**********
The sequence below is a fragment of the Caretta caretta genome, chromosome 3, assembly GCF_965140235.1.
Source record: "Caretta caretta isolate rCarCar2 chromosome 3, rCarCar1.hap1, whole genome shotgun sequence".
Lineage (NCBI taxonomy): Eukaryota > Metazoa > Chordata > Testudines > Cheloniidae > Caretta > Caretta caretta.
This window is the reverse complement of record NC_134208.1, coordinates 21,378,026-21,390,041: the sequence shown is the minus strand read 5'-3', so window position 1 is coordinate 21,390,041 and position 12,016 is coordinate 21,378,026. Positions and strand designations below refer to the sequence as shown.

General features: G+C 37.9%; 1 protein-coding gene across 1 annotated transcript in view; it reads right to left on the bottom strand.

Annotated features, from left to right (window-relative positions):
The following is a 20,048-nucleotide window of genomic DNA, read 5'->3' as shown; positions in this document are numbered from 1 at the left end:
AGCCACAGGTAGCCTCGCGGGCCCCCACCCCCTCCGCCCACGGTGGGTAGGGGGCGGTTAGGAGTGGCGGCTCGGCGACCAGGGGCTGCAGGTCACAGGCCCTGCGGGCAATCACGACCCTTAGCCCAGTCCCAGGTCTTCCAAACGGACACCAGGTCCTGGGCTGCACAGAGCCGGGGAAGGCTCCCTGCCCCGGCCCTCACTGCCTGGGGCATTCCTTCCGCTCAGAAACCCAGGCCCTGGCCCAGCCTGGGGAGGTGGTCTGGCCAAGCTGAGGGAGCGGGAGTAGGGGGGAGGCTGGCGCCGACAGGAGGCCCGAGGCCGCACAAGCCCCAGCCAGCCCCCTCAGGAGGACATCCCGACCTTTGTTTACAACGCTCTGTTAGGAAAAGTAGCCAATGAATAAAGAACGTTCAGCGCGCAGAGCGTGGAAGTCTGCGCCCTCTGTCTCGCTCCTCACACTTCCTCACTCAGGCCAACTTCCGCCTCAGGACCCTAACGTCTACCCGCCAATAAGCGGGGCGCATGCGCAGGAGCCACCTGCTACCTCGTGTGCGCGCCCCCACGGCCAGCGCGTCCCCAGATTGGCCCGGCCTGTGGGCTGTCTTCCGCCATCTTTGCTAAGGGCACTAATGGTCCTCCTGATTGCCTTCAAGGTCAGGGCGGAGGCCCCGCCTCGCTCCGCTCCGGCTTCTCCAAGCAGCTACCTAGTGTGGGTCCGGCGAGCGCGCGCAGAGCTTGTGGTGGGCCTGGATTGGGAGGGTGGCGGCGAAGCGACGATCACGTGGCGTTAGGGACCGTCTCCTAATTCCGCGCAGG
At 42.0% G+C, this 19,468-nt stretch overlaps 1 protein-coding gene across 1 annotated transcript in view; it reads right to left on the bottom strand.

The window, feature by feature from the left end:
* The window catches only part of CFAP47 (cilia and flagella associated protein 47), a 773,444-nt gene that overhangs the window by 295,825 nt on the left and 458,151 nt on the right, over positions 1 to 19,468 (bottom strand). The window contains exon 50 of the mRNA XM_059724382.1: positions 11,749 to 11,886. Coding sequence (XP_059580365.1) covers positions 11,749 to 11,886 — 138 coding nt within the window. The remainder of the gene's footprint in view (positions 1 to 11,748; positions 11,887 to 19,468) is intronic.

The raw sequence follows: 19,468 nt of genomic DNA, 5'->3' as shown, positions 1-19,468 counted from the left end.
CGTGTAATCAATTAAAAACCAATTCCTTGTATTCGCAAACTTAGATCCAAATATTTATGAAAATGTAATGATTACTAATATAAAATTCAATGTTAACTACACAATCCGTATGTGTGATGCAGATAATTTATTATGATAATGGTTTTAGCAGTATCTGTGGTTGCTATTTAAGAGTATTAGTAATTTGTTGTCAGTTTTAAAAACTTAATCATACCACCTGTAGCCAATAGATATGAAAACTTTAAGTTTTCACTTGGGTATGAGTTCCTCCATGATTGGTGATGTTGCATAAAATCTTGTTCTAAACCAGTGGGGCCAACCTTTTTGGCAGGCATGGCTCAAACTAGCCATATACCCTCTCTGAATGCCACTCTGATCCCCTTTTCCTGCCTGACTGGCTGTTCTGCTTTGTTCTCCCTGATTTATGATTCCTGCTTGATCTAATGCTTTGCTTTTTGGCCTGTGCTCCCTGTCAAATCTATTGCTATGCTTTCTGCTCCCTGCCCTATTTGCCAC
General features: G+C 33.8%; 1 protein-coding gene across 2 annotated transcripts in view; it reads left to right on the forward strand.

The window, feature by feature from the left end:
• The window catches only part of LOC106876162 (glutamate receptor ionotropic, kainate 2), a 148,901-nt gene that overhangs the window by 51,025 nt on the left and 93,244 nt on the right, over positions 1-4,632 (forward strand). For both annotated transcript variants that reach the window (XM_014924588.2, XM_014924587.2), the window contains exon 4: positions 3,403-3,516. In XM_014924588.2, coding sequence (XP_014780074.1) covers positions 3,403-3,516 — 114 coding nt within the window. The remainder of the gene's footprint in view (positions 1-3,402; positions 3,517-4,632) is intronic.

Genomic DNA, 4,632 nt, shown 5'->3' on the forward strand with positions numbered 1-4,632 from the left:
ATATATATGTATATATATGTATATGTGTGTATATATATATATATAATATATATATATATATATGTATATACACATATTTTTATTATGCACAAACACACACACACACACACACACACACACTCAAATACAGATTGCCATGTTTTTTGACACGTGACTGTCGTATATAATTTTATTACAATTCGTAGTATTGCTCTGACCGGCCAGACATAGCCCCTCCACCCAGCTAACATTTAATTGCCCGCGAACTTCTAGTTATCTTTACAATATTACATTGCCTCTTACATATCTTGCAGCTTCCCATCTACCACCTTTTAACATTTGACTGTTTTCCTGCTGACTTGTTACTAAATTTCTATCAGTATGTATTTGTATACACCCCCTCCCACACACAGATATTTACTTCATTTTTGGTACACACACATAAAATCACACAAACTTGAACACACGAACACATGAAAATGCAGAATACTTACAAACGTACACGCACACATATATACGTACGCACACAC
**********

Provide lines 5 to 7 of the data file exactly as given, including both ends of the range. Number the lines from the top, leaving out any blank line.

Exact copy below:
General features: G+C 37.9%; 1 protein-coding gene across 1 annotated transcript in view; it reads right to left on the bottom strand.

Annotated features, from left to right (window-relative positions):
The following is a 20,048-nucleotide window of genomic DNA, read 5'->3' as shown; positions in this document are numbered from 1 at the left end: